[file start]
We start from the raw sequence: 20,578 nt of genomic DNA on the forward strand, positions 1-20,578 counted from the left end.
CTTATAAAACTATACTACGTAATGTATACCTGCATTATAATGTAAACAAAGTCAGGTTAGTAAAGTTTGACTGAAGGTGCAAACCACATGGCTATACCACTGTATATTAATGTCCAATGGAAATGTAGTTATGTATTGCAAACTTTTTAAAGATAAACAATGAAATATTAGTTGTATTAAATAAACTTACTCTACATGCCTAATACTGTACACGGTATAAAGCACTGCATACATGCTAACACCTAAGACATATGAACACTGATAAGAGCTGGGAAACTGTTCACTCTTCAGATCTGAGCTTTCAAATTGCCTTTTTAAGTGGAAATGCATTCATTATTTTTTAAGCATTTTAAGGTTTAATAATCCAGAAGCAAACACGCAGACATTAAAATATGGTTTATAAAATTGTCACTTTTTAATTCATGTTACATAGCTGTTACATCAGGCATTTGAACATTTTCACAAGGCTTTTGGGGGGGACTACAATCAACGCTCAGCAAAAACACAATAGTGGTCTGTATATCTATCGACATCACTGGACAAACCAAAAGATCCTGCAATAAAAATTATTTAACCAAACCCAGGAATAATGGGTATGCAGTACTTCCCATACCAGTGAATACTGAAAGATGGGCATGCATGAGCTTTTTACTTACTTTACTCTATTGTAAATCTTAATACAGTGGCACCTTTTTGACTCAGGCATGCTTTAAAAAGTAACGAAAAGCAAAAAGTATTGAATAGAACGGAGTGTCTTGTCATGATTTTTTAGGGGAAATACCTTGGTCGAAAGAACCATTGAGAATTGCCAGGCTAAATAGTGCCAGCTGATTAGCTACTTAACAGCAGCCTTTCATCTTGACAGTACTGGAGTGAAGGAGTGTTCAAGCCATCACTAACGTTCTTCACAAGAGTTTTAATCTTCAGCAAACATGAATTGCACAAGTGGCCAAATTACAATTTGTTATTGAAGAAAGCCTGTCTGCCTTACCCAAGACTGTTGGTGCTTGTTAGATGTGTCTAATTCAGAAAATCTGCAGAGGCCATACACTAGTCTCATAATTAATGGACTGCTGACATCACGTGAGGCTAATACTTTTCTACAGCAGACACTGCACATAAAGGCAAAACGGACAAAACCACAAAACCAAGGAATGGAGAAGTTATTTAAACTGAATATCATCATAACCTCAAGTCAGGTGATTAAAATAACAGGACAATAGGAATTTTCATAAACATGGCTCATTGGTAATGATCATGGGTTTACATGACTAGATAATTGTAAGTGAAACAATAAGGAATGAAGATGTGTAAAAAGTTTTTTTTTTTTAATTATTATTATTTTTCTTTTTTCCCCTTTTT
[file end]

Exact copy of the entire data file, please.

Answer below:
We start from the raw sequence: 20,578 nt of genomic DNA on the forward strand, positions 1-20,578 counted from the left end.
CTTATAAAACTATACTACGTAATGTATACCTGCATTATAATGTAAACAAAGTCAGGTTAGTAAAGTTTGACTGAAGGTGCAAACCACATGGCTATACCACTGTATATTAATGTCCAATGGAAATGTAGTTATGTATTGCAAACTTTTTAAAGATAAACAATGAAATATTAGTTGTATTAAATAAACTTACTCTACATGCCTAATACTGTACACGGTATAAAGCACTGCATACATGCTAACACCTAAGACATATGAACACTGATAAGAGCTGGGAAACTGTTCACTCTTCAGATCTGAGCTTTCAAATTGCCTTTTTAAGTGGAAATGCATTCATTATTTTTTAAGCATTTTAAGGTTTAATAATCCAGAAGCAAACACGCAGACATTAAAATATGGTTTATAAAATTGTCACTTTTTAATTCATGTTACATAGCTGTTACATCAGGCATTTGAACATTTTCACAAGGCTTTTGGGGGGGACTACAATCAACGCTCAGCAAAAACACAATAGTGGTCTGTATATCTATCGACATCACTGGACAAACCAAAAGATCCTGCAATAAAAATTATTTAACCAAACCCAGGAATAATGGGTATGCAGTACTTCCCATACCAGTGAATACTGAAAGATGGGCATGCATGAGCTTTTTACTTACTTTACTCTATTGTAAATCTTAATACAGTGGCACCTTTTTGACTCAGGCATGCTTTAAAAAGTAACGAAAAGCAAAAAGTATTGAATAGAACGGAGTGTCTTGTCATGATTTTTTAGGGGAAATACCTTGGTCGAAAGAACCATTGAGAATTGCCAGGCTAAATAGTGCCAGCTGATTAGCTACTTAACAGCAGCCTTTCATCTTGACAGTACTGGAGTGAAGGAGTGTTCAAGCCATCACTAACGTTCTTCACAAGAGTTTTAATCTTCAGCAAACATGAATTGCACAAGTGGCCAAATTACAATTTGTTATTGAAGAAAGCCTGTCTGCCTTACCCAAGACTGTTGGTGCTTGTTAGATGTGTCTAATTCAGAAAATCTGCAGAGGCCATACACTAGTCTCATAATTAATGGACTGCTGACATCACGTGAGGCTAATACTTTTCTACAGCAGACACTGCACATAAAGGCAAAACGGACAAAACCACAAAACCAAGGAATGGAGAAGTTATTTAAACTGAATATCATCATAACCTCAAGTCAGGTGATTAAAATAACAGGACAATAGGAATTTTCATAAACATGGCTCATTGGTAATGATCATGGGTTTACATGACTAGATAATTGTAAGTGAAACAATAAGGAATGAAGATGTGTAAAAAGTTTTTTTTTTTTAATTATTATTATTTTTCTTTTTTCCCCTTTTT